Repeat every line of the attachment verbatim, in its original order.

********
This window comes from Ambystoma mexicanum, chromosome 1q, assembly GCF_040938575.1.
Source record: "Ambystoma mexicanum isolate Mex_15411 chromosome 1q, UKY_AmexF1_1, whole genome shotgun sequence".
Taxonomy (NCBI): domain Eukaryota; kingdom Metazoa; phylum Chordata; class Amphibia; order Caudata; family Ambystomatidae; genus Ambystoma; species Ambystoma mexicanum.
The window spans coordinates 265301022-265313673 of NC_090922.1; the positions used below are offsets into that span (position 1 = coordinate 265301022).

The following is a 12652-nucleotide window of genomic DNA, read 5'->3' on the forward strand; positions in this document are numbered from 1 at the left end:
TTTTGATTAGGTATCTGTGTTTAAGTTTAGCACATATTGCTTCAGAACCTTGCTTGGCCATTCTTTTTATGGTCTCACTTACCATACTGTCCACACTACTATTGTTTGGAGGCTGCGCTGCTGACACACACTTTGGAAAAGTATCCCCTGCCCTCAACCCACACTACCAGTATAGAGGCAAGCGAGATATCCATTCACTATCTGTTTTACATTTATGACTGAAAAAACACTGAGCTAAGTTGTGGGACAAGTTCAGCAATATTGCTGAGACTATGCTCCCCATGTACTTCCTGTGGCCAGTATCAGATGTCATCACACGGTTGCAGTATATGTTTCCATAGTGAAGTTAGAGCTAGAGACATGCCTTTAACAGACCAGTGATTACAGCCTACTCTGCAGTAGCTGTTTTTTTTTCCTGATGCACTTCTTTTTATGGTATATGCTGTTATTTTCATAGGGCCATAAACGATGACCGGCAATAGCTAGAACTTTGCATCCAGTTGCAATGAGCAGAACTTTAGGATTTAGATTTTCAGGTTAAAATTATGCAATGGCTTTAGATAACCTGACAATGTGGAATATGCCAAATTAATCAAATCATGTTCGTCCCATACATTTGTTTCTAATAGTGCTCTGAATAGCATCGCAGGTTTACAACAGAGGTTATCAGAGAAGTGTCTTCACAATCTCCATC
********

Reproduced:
This window comes from Ambystoma mexicanum, chromosome 1q, assembly GCF_040938575.1.
Source record: "Ambystoma mexicanum isolate Mex_15411 chromosome 1q, UKY_AmexF1_1, whole genome shotgun sequence".
Taxonomy (NCBI): domain Eukaryota; kingdom Metazoa; phylum Chordata; class Amphibia; order Caudata; family Ambystomatidae; genus Ambystoma; species Ambystoma mexicanum.
The window spans coordinates 265301022-265313673 of NC_090922.1; the positions used below are offsets into that span (position 1 = coordinate 265301022).

The following is a 12652-nucleotide window of genomic DNA, read 5'->3' on the forward strand; positions in this document are numbered from 1 at the left end:
TTTTGATTAGGTATCTGTGTTTAAGTTTAGCACATATTGCTTCAGAACCTTGCTTGGCCATTCTTTTTATGGTCTCACTTACCATACTGTCCACACTACTATTGTTTGGAGGCTGCGCTGCTGACACACACTTTGGAAAAGTATCCCCTGCCCTCAACCCACACTACCAGTATAGAGGCAAGCGAGATATCCATTCACTATCTGTTTTACATTTATGACTGAAAAAACACTGAGCTAAGTTGTGGGACAAGTTCAGCAATATTGCTGAGACTATGCTCCCCATGTACTTCCTGTGGCCAGTATCAGATGTCATCACACGGTTGCAGTATATGTTTCCATAGTGAAGTTAGAGCTAGAGACATGCCTTTAACAGACCAGTGATTACAGCCTACTCTGCAGTAGCTGTTTTTTTTTCCTGATGCACTTCTTTTTATGGTATATGCTGTTATTTTCATAGGGCCATAAACGATGACCGGCAATAGCTAGAACTTTGCATCCAGTTGCAATGAGCAGAACTTTAGGATTTAGATTTTCAGGTTAAAATTATGCAATGGCTTTAGATAACCTGACAATGTGGAATATGCCAAATTAATCAAATCATGTTCGTCCCATACATTTGTTTCTAATAGTGCTCTGAATAGCATCGCAGGTTTACAACAGAGGTTATCAGAGAAGTGTCTTCACAATCTCCATC